"Torus I," from the Gallery of Eric J. Heller. Explanation of image, as taken from Heller Gallery: This image is a three dimensional image (plotted in two dimension) of a four dimensional object. When classical motion of particles is not chaotic, we say it is integrable; it can be confined to the surface of donut-shaped objects or "tori" which live in four or more dimensions. We cannot accurately represent such objects on the two-dimensional surface of an image. But we can try. The twisting surface seen here follows a torus wrapped around a simpler, larger torus. This corresponds to a classical resonance, in which one kind of motion efficiently exchanges energy back and forth with another.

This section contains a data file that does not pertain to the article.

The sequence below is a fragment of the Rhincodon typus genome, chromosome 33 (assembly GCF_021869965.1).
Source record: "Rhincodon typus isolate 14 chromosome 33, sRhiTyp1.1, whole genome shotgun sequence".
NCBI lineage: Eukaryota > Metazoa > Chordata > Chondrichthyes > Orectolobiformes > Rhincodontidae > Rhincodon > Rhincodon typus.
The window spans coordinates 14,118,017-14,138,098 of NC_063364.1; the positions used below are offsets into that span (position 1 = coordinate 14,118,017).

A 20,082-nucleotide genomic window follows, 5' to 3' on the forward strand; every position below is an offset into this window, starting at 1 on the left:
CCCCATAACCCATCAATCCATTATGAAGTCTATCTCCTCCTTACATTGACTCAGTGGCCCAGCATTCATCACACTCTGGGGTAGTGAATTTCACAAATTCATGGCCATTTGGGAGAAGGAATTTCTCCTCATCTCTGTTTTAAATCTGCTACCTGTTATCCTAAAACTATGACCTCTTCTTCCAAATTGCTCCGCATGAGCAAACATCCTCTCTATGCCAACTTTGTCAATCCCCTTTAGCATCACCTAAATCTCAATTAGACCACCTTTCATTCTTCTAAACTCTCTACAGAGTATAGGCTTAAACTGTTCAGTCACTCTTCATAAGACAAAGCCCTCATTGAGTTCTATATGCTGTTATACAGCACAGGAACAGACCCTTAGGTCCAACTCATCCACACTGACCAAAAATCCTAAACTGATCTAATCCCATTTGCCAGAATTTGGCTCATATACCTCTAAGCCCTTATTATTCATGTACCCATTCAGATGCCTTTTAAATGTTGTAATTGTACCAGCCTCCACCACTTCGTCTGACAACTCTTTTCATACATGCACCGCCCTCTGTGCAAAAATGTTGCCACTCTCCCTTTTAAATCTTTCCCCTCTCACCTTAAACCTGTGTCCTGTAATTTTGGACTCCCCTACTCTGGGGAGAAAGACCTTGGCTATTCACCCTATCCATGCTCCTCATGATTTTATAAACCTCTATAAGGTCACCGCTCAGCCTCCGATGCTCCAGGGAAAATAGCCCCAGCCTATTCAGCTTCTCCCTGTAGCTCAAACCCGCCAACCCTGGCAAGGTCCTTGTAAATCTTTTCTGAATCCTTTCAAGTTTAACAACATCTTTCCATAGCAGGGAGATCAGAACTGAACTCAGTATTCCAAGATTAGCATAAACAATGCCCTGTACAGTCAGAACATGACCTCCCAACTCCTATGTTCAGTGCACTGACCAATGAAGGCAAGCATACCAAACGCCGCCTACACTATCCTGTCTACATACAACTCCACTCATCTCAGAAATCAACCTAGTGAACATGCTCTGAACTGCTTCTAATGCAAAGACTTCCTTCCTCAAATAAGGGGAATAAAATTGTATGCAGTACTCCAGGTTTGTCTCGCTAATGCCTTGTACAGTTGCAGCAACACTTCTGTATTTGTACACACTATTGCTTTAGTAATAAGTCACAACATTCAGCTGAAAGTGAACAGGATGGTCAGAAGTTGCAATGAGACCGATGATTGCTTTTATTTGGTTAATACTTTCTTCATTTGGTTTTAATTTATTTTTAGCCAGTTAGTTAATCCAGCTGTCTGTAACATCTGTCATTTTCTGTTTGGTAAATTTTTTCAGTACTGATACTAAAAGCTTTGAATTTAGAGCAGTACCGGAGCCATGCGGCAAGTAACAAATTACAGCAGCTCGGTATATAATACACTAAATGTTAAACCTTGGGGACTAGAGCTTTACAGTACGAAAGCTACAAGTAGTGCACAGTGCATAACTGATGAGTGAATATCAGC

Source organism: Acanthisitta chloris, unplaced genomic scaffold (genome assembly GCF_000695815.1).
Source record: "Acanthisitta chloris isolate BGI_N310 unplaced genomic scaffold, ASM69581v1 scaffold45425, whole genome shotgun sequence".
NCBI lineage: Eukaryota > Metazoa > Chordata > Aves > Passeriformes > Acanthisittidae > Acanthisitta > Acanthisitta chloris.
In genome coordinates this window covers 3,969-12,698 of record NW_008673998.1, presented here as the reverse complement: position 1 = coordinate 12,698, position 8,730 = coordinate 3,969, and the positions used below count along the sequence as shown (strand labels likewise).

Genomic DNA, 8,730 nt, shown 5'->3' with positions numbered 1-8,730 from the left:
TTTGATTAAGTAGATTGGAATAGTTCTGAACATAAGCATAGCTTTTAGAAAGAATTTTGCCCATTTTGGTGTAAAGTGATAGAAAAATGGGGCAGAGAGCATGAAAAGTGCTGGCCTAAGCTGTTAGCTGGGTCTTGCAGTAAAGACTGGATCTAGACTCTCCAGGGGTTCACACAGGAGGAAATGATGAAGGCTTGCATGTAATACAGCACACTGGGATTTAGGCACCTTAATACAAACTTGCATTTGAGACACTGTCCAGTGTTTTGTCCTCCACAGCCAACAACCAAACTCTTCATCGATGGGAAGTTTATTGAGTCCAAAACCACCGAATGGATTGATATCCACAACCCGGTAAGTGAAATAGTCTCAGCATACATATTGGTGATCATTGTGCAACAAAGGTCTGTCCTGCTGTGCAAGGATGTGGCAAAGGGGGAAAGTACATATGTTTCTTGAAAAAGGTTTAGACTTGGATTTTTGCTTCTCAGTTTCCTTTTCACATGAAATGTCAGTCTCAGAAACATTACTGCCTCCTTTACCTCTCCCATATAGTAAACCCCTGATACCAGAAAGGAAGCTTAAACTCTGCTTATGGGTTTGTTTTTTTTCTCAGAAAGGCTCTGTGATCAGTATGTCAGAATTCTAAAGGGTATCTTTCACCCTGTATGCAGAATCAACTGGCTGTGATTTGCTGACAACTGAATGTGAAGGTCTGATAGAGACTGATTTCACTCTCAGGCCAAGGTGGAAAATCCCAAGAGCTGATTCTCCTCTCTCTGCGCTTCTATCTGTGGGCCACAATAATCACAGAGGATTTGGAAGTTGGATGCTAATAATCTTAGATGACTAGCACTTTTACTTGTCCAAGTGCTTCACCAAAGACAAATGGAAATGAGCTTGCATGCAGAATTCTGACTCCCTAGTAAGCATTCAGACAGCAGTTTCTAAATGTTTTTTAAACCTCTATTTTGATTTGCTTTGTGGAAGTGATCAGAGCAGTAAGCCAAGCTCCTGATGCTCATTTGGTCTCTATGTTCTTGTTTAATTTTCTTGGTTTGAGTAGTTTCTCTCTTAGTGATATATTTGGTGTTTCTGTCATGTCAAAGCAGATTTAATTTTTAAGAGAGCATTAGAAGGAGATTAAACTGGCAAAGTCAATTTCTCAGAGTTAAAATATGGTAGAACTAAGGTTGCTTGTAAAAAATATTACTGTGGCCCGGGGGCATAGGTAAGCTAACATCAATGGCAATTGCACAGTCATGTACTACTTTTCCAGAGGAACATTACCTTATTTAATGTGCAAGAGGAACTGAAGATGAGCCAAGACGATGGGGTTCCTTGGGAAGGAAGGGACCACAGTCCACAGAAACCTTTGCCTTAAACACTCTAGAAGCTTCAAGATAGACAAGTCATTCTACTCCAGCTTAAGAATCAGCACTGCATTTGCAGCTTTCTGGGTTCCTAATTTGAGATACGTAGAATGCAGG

Heller's work was included in the exhibit "Approaching Chaos," shown at the National Science Foundation (NSF) headquarters in Arlington, Va., July thru October 2002, as part of "The Art of Science Project." The Art of Science Project was conceived and implemented by a cross-directorate committee of NSF staff. Its purpose is to bring to NSF, original works of art that visually explore the connections between artistic and scientific expression.
This image is copyright and was included in the NSF Multimedia Gallery with permission from the owner. See "Restrictions" below regarding use of this image. [Research supported by Harvard's NSEC (NSF) grant.] (Date of Image: 2001)
Credit: Eric J. Heller, Harvard University
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